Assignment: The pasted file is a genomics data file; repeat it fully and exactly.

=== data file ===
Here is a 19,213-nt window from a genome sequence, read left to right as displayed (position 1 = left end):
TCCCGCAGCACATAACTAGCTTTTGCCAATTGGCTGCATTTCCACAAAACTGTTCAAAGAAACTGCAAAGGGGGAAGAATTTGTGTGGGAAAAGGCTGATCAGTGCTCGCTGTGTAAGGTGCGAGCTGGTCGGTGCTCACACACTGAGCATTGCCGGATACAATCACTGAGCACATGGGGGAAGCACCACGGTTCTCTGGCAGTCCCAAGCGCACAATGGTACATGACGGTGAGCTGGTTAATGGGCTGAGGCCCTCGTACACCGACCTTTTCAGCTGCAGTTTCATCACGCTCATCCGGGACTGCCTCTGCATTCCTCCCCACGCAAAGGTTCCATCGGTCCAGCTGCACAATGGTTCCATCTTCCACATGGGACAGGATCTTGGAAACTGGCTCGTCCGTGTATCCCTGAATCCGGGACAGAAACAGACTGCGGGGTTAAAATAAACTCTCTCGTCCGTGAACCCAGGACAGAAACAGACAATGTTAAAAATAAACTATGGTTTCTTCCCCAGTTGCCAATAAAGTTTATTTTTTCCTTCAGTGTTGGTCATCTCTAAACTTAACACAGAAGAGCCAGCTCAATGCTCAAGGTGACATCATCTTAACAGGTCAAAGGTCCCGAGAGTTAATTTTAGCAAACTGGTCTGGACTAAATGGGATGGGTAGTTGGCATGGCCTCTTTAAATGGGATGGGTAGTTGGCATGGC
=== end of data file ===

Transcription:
Here is a 19,213-nt window from a genome sequence, read left to right as displayed (position 1 = left end):
TCCCGCAGCACATAACTAGCTTTTGCCAATTGGCTGCATTTCCACAAAACTGTTCAAAGAAACTGCAAAGGGGGAAGAATTTGTGTGGGAAAAGGCTGATCAGTGCTCGCTGTGTAAGGTGCGAGCTGGTCGGTGCTCACACACTGAGCATTGCCGGATACAATCACTGAGCACATGGGGGAAGCACCACGGTTCTCTGGCAGTCCCAAGCGCACAATGGTACATGACGGTGAGCTGGTTAATGGGCTGAGGCCCTCGTACACCGACCTTTTCAGCTGCAGTTTCATCACGCTCATCCGGGACTGCCTCTGCATTCCTCCCCACGCAAAGGTTCCATCGGTCCAGCTGCACAATGGTTCCATCTTCCACATGGGACAGGATCTTGGAAACTGGCTCGTCCGTGTATCCCTGAATCCGGGACAGAAACAGACTGCGGGGTTAAAATAAACTCTCTCGTCCGTGAACCCAGGACAGAAACAGACAATGTTAAAAATAAACTATGGTTTCTTCCCCAGTTGCCAATAAAGTTTATTTTTTCCTTCAGTGTTGGTCATCTCTAAACTTAACACAGAAGAGCCAGCTCAATGCTCAAGGTGACATCATCTTAACAGGTCAAAGGTCCCGAGAGTTAATTTTAGCAAACTGGTCTGGACTAAATGGGATGGGTAGTTGGCATGGCCTCTTTAAATGGGATGGGTAGTTGGCATGGC